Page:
Sunscreen Chemicals Soak All the Way Into Your Bloodstream

By now, you’ve probably been taught to gird your sun-starved skin for battle with cancer-causing cosmic rays every time you go outside. Choose a spray, choose a lotion, but by heavens, choose something! Legions of doctors, parents, and YouTube beauty influencers are unanimous on this point. But with sunscreen application evolving from a week or two at the beach every year to a constant daily slather, US health regulators want to know more about how all those photoprotective chemicals interact with people’s skin. If they sink into tissues and get absorbed into the bloodstream, that could be a problem. Then, like other over-the-counter drugs the Food and Drug Administration oversees, sunscreens should be studied to make sure they don’t mess up people’s hormones, affect their reproductive systems, or cause cancer. Such safety testing has never been done on the active ingredients in sunscreen, because those chemicals were approved decades ago, before anyone suspected they could be absorbed into the body. Now we know it’s more than just a suspicion. Today, researchers at the FDA revealed the results of a small clinical trial designed to test how four of the most common sun-filtering ...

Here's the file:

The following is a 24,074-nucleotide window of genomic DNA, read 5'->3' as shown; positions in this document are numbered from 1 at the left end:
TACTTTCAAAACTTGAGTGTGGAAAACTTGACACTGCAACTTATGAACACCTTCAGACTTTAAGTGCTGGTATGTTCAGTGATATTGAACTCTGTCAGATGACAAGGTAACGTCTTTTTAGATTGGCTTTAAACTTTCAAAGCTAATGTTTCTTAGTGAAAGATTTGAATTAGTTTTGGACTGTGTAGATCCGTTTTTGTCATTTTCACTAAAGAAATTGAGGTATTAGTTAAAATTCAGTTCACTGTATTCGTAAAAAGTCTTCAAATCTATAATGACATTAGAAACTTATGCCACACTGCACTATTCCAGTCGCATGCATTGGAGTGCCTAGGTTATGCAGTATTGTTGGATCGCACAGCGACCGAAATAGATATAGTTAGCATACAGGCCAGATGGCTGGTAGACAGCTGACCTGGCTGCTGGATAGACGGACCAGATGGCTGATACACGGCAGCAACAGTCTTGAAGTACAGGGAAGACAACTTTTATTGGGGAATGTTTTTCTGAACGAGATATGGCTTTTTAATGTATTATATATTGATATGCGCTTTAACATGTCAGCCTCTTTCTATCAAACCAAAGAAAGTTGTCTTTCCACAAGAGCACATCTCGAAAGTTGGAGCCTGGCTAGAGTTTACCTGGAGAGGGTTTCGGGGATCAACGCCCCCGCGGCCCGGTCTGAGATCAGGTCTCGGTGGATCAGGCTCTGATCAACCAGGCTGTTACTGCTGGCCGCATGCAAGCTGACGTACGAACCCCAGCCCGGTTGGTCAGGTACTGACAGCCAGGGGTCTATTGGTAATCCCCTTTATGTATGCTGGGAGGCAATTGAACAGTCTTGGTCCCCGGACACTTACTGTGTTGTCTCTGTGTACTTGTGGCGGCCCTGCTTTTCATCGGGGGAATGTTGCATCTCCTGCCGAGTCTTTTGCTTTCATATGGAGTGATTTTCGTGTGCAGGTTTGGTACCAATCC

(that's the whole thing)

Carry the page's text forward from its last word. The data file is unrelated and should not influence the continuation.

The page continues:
A field assistant, Rudy Pascucci, left, and the paleontologist Robert DePalma, right, at DePalma’s dig site.

A field assistant, Rudy Pascucci, left, and the paleontologist Robert DePalma, right, at DePalma’s dig site. Of his discovery, DePalma said, “It’s like finding the Holy Grail clutched in the bony fingers of Jimmy Hoffa, sitting on top of the Lost Ark.” A field assistant, Rudy Pascucci, left, and the paleontologist Robert DePalma, right, at DePalma’s dig site. Of his discovery, DePalma said, “It’s like finding the Holy Grail clutched in the bony fingers of Jimmy Hoffa, sitting on top of the Lost Ark.” If, on a certain evening about sixty-­six million years ago, you had stood somewhere in North America and looked up at the sky, you would have soon made out what appeared to be a star. If you watched for an hour or two, the star would have seemed to grow in brightness, although it barely moved. That’s because it was not a star but an asteroid, and it was headed directly for Earth at about forty-five thousand miles an hour. Sixty hours later, the asteroid hit. The air in front was compressed and violently heated, and it blasted a hole through the atmosphere, generating a supersonic shock wave. The asteroid struck a shallow sea where the Yucatán peninsula is today. In that moment, the...